Secondly, the hon. Gentleman says that we should discriminate against a "fishing" claim because of this additional hardship on defendants. But there is a difference between a fishing claim and a doubtful claim. There may he many cases in which it turns out that a plaintiff has a perfectly good claim, and part of his case may rest on documents provided by the defendants or on evidence given by witnesses for the defence who are cross-examined on certain points. It may be that he is unable at the preliminary hearing, when he presents his prima facie case, to have affidavit evidence from these parties or to have evidence of these documents, although he knows that something of the sort is in existence. A number of doubtful claims which should go forward for hearing would probably be knocked out under the Bill as it stands.

Thirdly, the hon. Gentleman's objection and the objection of the Edmund Davies Committee is that unmeritorious claims should be knocked out before a defendant incurs expense, and that a defendant should not have to pay the costs out of his own pocket if he cannot recover from a plaintiff with an unmeritorious claim. This hardship on defendants is not so very great and the provisions of the Bill are not so very necessary, as the hon. Member for Colchester himself pointed out in Committee.

Most plaintiffs will need legal aid or support from their trade unions. They can pursue an action and bring it with the support of the trade unions or obtain legal aid only if they can make out a prima facie case. Therefore, the overwhelming majority of plaintiffs will have already made out a prima facie case, but they will not have been under the disadvantage of having to disclose it to the defence. Therefore, in the majority of cases, he is not, in effect, protecting defendants from unmeritorious claims which would not otherwise be brought. He is simply giving the defendants an additional advantage which they otherwise would not have. I ask the hon. Member, who himself raised the point, to bear it in mind and I hope that the Solicitor-General will deal with it.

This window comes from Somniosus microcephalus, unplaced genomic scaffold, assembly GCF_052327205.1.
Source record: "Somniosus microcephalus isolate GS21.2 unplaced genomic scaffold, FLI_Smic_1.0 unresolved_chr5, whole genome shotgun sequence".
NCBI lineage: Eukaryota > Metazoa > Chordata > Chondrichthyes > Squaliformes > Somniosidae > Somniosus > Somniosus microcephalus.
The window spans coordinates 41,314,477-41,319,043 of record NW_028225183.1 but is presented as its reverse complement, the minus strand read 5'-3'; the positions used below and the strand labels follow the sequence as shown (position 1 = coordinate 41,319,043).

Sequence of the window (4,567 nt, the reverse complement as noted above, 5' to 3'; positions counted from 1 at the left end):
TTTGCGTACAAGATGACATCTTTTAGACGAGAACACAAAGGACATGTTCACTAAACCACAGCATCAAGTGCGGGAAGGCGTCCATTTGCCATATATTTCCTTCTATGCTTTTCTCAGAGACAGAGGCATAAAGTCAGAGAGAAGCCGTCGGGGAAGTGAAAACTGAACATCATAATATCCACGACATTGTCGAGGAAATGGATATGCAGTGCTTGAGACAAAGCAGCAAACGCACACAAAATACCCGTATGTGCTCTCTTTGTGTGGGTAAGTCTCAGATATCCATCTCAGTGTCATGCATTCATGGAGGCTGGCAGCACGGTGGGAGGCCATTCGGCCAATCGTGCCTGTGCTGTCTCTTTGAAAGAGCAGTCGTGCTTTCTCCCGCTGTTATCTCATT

It may be asked, what about people who do not need legal aid? Suppose that a wealthy man is knocked down by a motor car and his serious injuries do not become apparent until after three years. That case might be meritorious. If it is a wealthy man who does not need legal aid, the question of costs no longer becomes as important, because the defendant will be recompensed in costs.

The hon. Member for Colchester has asked what reason there is for discriminating against the poor, because they have to prove a prima facie case to a legal aid committee or trade union whereas the rich man does not have to do so. The answer is that this is true already in the law, because anyone who wants to bring an action can do so without merit if he has funds and must show a prima facie case if he has not. That objection, therefore, does not apply.

In the vast majority of instances, these will be cases which are brought with the support of a trade union. In such cases, unmeritorious claims will not go through, because the trade union must to some extent be satisfied that there is a case on which to proceed. A number of doubtful cases which should be brought will be excluded if the Bill remains as it is. There will not, therefore, be any real hardship upon defendants. A great disadvantage will be imposed on the second-class plaintiffs of whom my hon. Friend the Member for Carmarthen (Lady Megan Lloyd George) spoke and I hope very much that the hon. Member for Colchester will reconsider the position.